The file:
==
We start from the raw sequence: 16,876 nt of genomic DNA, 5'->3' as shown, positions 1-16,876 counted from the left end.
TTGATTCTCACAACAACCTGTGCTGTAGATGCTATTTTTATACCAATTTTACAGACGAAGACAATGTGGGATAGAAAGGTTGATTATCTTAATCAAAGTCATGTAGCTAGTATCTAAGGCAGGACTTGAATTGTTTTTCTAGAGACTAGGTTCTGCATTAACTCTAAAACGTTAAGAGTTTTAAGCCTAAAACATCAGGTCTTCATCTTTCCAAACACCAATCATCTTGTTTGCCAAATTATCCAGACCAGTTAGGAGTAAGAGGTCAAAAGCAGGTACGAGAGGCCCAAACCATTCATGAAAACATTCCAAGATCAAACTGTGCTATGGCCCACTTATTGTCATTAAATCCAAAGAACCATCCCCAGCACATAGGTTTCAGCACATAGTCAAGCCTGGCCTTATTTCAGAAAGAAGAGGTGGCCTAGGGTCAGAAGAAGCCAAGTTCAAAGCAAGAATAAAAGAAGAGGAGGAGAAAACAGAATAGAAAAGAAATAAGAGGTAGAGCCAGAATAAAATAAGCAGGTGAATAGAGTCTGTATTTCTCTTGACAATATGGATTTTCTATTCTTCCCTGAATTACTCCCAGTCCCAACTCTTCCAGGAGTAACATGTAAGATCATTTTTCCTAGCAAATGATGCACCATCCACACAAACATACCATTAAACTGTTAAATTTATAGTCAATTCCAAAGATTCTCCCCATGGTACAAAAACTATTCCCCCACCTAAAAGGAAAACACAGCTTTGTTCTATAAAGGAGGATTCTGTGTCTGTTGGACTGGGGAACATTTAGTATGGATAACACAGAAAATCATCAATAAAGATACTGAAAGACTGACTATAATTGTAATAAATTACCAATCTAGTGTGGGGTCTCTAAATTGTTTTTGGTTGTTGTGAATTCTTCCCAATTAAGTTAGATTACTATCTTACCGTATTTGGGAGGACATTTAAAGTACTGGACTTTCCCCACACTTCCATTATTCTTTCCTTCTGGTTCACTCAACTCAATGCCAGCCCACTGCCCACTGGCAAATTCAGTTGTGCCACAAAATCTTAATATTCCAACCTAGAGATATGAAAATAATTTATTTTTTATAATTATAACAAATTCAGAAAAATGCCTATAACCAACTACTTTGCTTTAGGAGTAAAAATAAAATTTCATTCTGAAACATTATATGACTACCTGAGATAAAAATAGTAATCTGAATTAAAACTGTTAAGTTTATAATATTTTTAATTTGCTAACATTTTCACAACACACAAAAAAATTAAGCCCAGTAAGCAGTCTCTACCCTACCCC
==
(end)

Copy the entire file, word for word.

We start from the raw sequence: 16,876 nt of genomic DNA, 5'->3' as shown, positions 1-16,876 counted from the left end.
TTGATTCTCACAACAACCTGTGCTGTAGATGCTATTTTTATACCAATTTTACAGACGAAGACAATGTGGGATAGAAAGGTTGATTATCTTAATCAAAGTCATGTAGCTAGTATCTAAGGCAGGACTTGAATTGTTTTTCTAGAGACTAGGTTCTGCATTAACTCTAAAACGTTAAGAGTTTTAAGCCTAAAACATCAGGTCTTCATCTTTCCAAACACCAATCATCTTGTTTGCCAAATTATCCAGACCAGTTAGGAGTAAGAGGTCAAAAGCAGGTACGAGAGGCCCAAACCATTCATGAAAACATTCCAAGATCAAACTGTGCTATGGCCCACTTATTGTCATTAAATCCAAAGAACCATCCCCAGCACATAGGTTTCAGCACATAGTCAAGCCTGGCCTTATTTCAGAAAGAAGAGGTGGCCTAGGGTCAGAAGAAGCCAAGTTCAAAGCAAGAATAAAAGAAGAGGAGGAGAAAACAGAATAGAAAAGAAATAAGAGGTAGAGCCAGAATAAAATAAGCAGGTGAATAGAGTCTGTATTTCTCTTGACAATATGGATTTTCTATTCTTCCCTGAATTACTCCCAGTCCCAACTCTTCCAGGAGTAACATGTAAGATCATTTTTCCTAGCAAATGATGCACCATCCACACAAACATACCATTAAACTGTTAAATTTATAGTCAATTCCAAAGATTCTCCCCATGGTACAAAAACTATTCCCCCACCTAAAAGGAAAACACAGCTTTGTTCTATAAAGGAGGATTCTGTGTCTGTTGGACTGGGGAACATTTAGTATGGATAACACAGAAAATCATCAATAAAGATACTGAAAGACTGACTATAATTGTAATAAATTACCAATCTAGTGTGGGGTCTCTAAATTGTTTTTGGTTGTTGTGAATTCTTCCCAATTAAGTTAGATTACTATCTTACCGTATTTGGGAGGACATTTAAAGTACTGGACTTTCCCCACACTTCCATTATTCTTTCCTTCTGGTTCACTCAACTCAATGCCAGCCCACTGCCCACTGGCAAATTCAGTTGTGCCACAAAATCTTAATATTCCAACCTAGAGATATGAAAATAATTTATTTTTTATAATTATAACAAATTCAGAAAAATGCCTATAACCAACTACTTTGCTTTAGGAGTAAAAATAAAATTTCATTCTGAAACATTATATGACTACCTGAGATAAAAATAGTAATCTGAATTAAAACTGTTAAGTTTATAATATTTTTAATTTGCTAACATTTTCACAACACACAAAAAAATTAAGCCCAGTAAGCAGTCTCTACCCTACCCC